W ¯ = l i m k ( 1 N ) k = 1 N W ¯ k
If the limit is convergent and unique, the value in the corresponding line of the original matrix is the stable weight of the factors, namely, column W ¯ k is the relative limit ordering vector of factors in the network layer on the factor j under the standard P s .
ANP is adopted to determine the weight of each index, and factors in the system are divided into two parts, a control layer and a network layer. The control layer also includes two parts, the target and the decision criterion. The decision criterion is independent, only controlled by target factors; there can be no decision criterion in the control layer, but a simple target is of the essence. The weight of each decision criterion can be determined through a traditional analytic hierarchy process. The network layer is composed of all factors governed by the control layer, and an interactional network structure is formed among the factors [23,24]. The calculation steps of ANP are complex and the core work is solving hypermatrix [25,26].

3.3. Exploratory Spatial Data Analysis

Exploratory Spatial Data Analysis (ESDA) is a spatial mechanism of interaction that, through calculating the spatial autocorrelation of research objects, would be used for the description and visual analysis of a geographic phenomenon spatial pattern to discover the spatial agglomeration and spatial anomalies as well as reveal the object of study [27]. ESDA includes two types of analytical perspectives, global spatial autocorrelation analysis and local spatial autocorrelation analysis [28,29,30].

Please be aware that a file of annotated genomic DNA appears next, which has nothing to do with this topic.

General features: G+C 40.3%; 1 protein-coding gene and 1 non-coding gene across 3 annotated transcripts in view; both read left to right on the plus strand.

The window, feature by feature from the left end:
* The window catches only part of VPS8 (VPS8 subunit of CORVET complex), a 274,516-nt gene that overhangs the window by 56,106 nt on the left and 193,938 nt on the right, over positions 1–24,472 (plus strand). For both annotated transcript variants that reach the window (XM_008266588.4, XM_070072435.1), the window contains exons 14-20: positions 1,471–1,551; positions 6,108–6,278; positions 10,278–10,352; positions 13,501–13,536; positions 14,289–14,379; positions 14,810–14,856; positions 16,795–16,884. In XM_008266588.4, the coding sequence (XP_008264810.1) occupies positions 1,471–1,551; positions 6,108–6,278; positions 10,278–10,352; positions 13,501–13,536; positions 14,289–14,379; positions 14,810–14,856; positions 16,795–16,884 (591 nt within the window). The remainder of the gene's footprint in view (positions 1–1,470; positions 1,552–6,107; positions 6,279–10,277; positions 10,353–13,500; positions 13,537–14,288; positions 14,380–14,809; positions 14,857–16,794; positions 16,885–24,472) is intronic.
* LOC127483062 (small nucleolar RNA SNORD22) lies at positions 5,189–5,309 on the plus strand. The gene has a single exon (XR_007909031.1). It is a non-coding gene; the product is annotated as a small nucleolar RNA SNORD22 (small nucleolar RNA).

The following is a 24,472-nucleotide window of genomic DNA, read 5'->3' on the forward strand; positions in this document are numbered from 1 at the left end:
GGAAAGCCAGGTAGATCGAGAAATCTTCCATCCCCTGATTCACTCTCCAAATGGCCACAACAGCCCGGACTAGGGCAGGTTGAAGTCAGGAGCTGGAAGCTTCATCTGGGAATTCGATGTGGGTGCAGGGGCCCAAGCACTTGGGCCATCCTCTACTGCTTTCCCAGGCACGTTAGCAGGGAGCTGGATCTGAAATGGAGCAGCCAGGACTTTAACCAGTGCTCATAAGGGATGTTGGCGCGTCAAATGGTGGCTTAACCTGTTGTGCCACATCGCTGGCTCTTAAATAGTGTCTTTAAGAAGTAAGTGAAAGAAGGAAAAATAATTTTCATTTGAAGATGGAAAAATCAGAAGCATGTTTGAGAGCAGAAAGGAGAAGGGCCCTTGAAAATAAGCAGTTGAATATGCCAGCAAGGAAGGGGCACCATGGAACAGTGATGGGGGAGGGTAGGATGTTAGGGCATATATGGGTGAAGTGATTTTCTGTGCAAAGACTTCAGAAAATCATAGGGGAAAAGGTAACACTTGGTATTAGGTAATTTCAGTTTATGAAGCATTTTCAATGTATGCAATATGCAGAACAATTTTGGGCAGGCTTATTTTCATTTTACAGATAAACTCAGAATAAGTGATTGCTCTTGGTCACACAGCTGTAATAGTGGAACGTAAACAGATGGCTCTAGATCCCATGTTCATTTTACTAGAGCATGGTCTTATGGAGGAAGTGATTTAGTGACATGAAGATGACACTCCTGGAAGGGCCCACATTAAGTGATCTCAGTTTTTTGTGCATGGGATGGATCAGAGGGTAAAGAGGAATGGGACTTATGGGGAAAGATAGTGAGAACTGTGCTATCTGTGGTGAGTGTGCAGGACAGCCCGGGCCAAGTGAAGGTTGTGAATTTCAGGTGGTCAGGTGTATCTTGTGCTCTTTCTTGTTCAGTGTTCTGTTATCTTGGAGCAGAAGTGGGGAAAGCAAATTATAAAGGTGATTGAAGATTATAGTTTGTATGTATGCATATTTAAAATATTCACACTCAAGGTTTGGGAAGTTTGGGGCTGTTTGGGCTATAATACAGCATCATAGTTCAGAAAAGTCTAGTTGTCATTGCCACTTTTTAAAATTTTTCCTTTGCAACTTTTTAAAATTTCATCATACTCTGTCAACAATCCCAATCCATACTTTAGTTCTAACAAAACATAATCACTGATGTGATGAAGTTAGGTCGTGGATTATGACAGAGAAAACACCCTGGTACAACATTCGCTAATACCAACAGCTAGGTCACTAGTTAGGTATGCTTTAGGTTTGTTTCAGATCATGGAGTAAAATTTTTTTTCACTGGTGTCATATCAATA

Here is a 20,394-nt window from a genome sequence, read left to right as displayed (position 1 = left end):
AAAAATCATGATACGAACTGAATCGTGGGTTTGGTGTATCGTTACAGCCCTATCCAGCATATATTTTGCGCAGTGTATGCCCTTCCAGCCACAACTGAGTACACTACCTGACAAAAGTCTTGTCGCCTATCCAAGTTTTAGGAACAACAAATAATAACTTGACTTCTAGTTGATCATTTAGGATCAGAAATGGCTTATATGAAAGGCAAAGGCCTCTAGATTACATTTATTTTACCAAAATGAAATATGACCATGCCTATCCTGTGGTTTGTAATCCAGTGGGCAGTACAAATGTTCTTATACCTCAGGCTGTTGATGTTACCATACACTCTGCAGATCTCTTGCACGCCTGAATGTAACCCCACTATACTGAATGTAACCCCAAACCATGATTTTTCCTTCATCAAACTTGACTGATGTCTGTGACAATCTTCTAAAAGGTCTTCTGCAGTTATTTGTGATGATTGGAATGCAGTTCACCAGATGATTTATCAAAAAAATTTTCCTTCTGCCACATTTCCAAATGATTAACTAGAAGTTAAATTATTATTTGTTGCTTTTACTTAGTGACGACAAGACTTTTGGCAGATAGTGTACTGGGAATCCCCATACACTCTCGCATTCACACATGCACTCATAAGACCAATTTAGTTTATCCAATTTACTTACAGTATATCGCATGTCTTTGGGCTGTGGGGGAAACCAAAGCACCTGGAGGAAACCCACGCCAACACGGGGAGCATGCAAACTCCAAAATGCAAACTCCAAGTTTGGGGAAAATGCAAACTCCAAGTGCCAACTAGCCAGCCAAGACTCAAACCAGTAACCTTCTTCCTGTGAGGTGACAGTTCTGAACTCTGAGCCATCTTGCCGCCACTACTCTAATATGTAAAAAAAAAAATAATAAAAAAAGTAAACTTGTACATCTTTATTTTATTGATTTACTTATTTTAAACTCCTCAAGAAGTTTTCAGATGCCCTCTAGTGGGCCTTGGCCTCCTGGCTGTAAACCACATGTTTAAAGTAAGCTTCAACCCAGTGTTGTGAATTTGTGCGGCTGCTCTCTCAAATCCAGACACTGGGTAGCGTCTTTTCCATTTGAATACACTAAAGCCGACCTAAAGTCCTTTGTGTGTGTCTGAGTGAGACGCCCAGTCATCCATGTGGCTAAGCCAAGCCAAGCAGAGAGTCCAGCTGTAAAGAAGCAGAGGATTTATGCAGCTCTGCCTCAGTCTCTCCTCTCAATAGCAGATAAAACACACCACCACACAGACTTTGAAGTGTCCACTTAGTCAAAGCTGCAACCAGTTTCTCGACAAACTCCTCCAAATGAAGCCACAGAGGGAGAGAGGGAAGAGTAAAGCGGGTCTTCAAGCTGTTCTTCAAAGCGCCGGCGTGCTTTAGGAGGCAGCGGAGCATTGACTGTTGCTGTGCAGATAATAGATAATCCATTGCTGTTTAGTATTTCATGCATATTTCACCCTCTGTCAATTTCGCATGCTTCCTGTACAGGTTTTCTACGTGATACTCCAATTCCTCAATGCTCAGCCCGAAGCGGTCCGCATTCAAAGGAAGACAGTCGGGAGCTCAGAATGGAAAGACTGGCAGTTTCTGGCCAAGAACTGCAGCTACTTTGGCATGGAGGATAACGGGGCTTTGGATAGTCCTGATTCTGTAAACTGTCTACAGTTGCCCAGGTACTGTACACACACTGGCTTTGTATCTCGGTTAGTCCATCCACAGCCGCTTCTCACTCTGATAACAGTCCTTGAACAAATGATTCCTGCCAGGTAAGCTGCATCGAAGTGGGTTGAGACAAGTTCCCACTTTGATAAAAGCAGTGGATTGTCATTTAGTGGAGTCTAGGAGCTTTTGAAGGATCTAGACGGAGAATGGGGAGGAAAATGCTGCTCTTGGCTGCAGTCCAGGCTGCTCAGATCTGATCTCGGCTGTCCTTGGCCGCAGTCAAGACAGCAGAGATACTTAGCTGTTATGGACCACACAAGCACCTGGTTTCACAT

Global spatial autocorrelation analysis is used for determining spatial features of geographic phenomena in the whole study area, whether or not spatial agglomeration exists. Moran’s I index is a measurement index of global spatial autocorrelation [31]. The value of Moran’s I is within the scope of [−1, 1]. Moran’s I > 0 means positive spatial correlation; Moran’s I < 0 means negative spatial correlation; Moran’s I = 0 means uncorrelated.
Local indicators of spatial association (LISA) are used for measuring the spatial difference and significance between a certain place and the surrounding areas. Global spatial autocorrelation analysis only reveals the spatial dependency of geographical phenomena as a whole and cannot provide local spatial difference comparison, so it is necessary to conduct local spatial autocorrelation analysis [32]. Local Moran’s I index is generally used as a local spatial autocorrelation measurement index to study local spatial distribution patterns by combining the Moran Scatter Plot and LISA Aggregation Plot; the aim is to resolve the global Moran’s I to each object of study [33].
Under the given significance level, spatial agglomeration will occur for similar values of geographic attributes if you want to show positive local spatial autocorrelation; spatial agglomeration will occur for dissimilar values of geographic attributes if you want to show negative local spatial autocorrelation. The “hot spot” and “cold spot” of local spatial agglomeration can be identified and the singular spatial value can be revealed by a LISA aggregation map, formed through a combination of Scatter Plot with LISA significance level [12].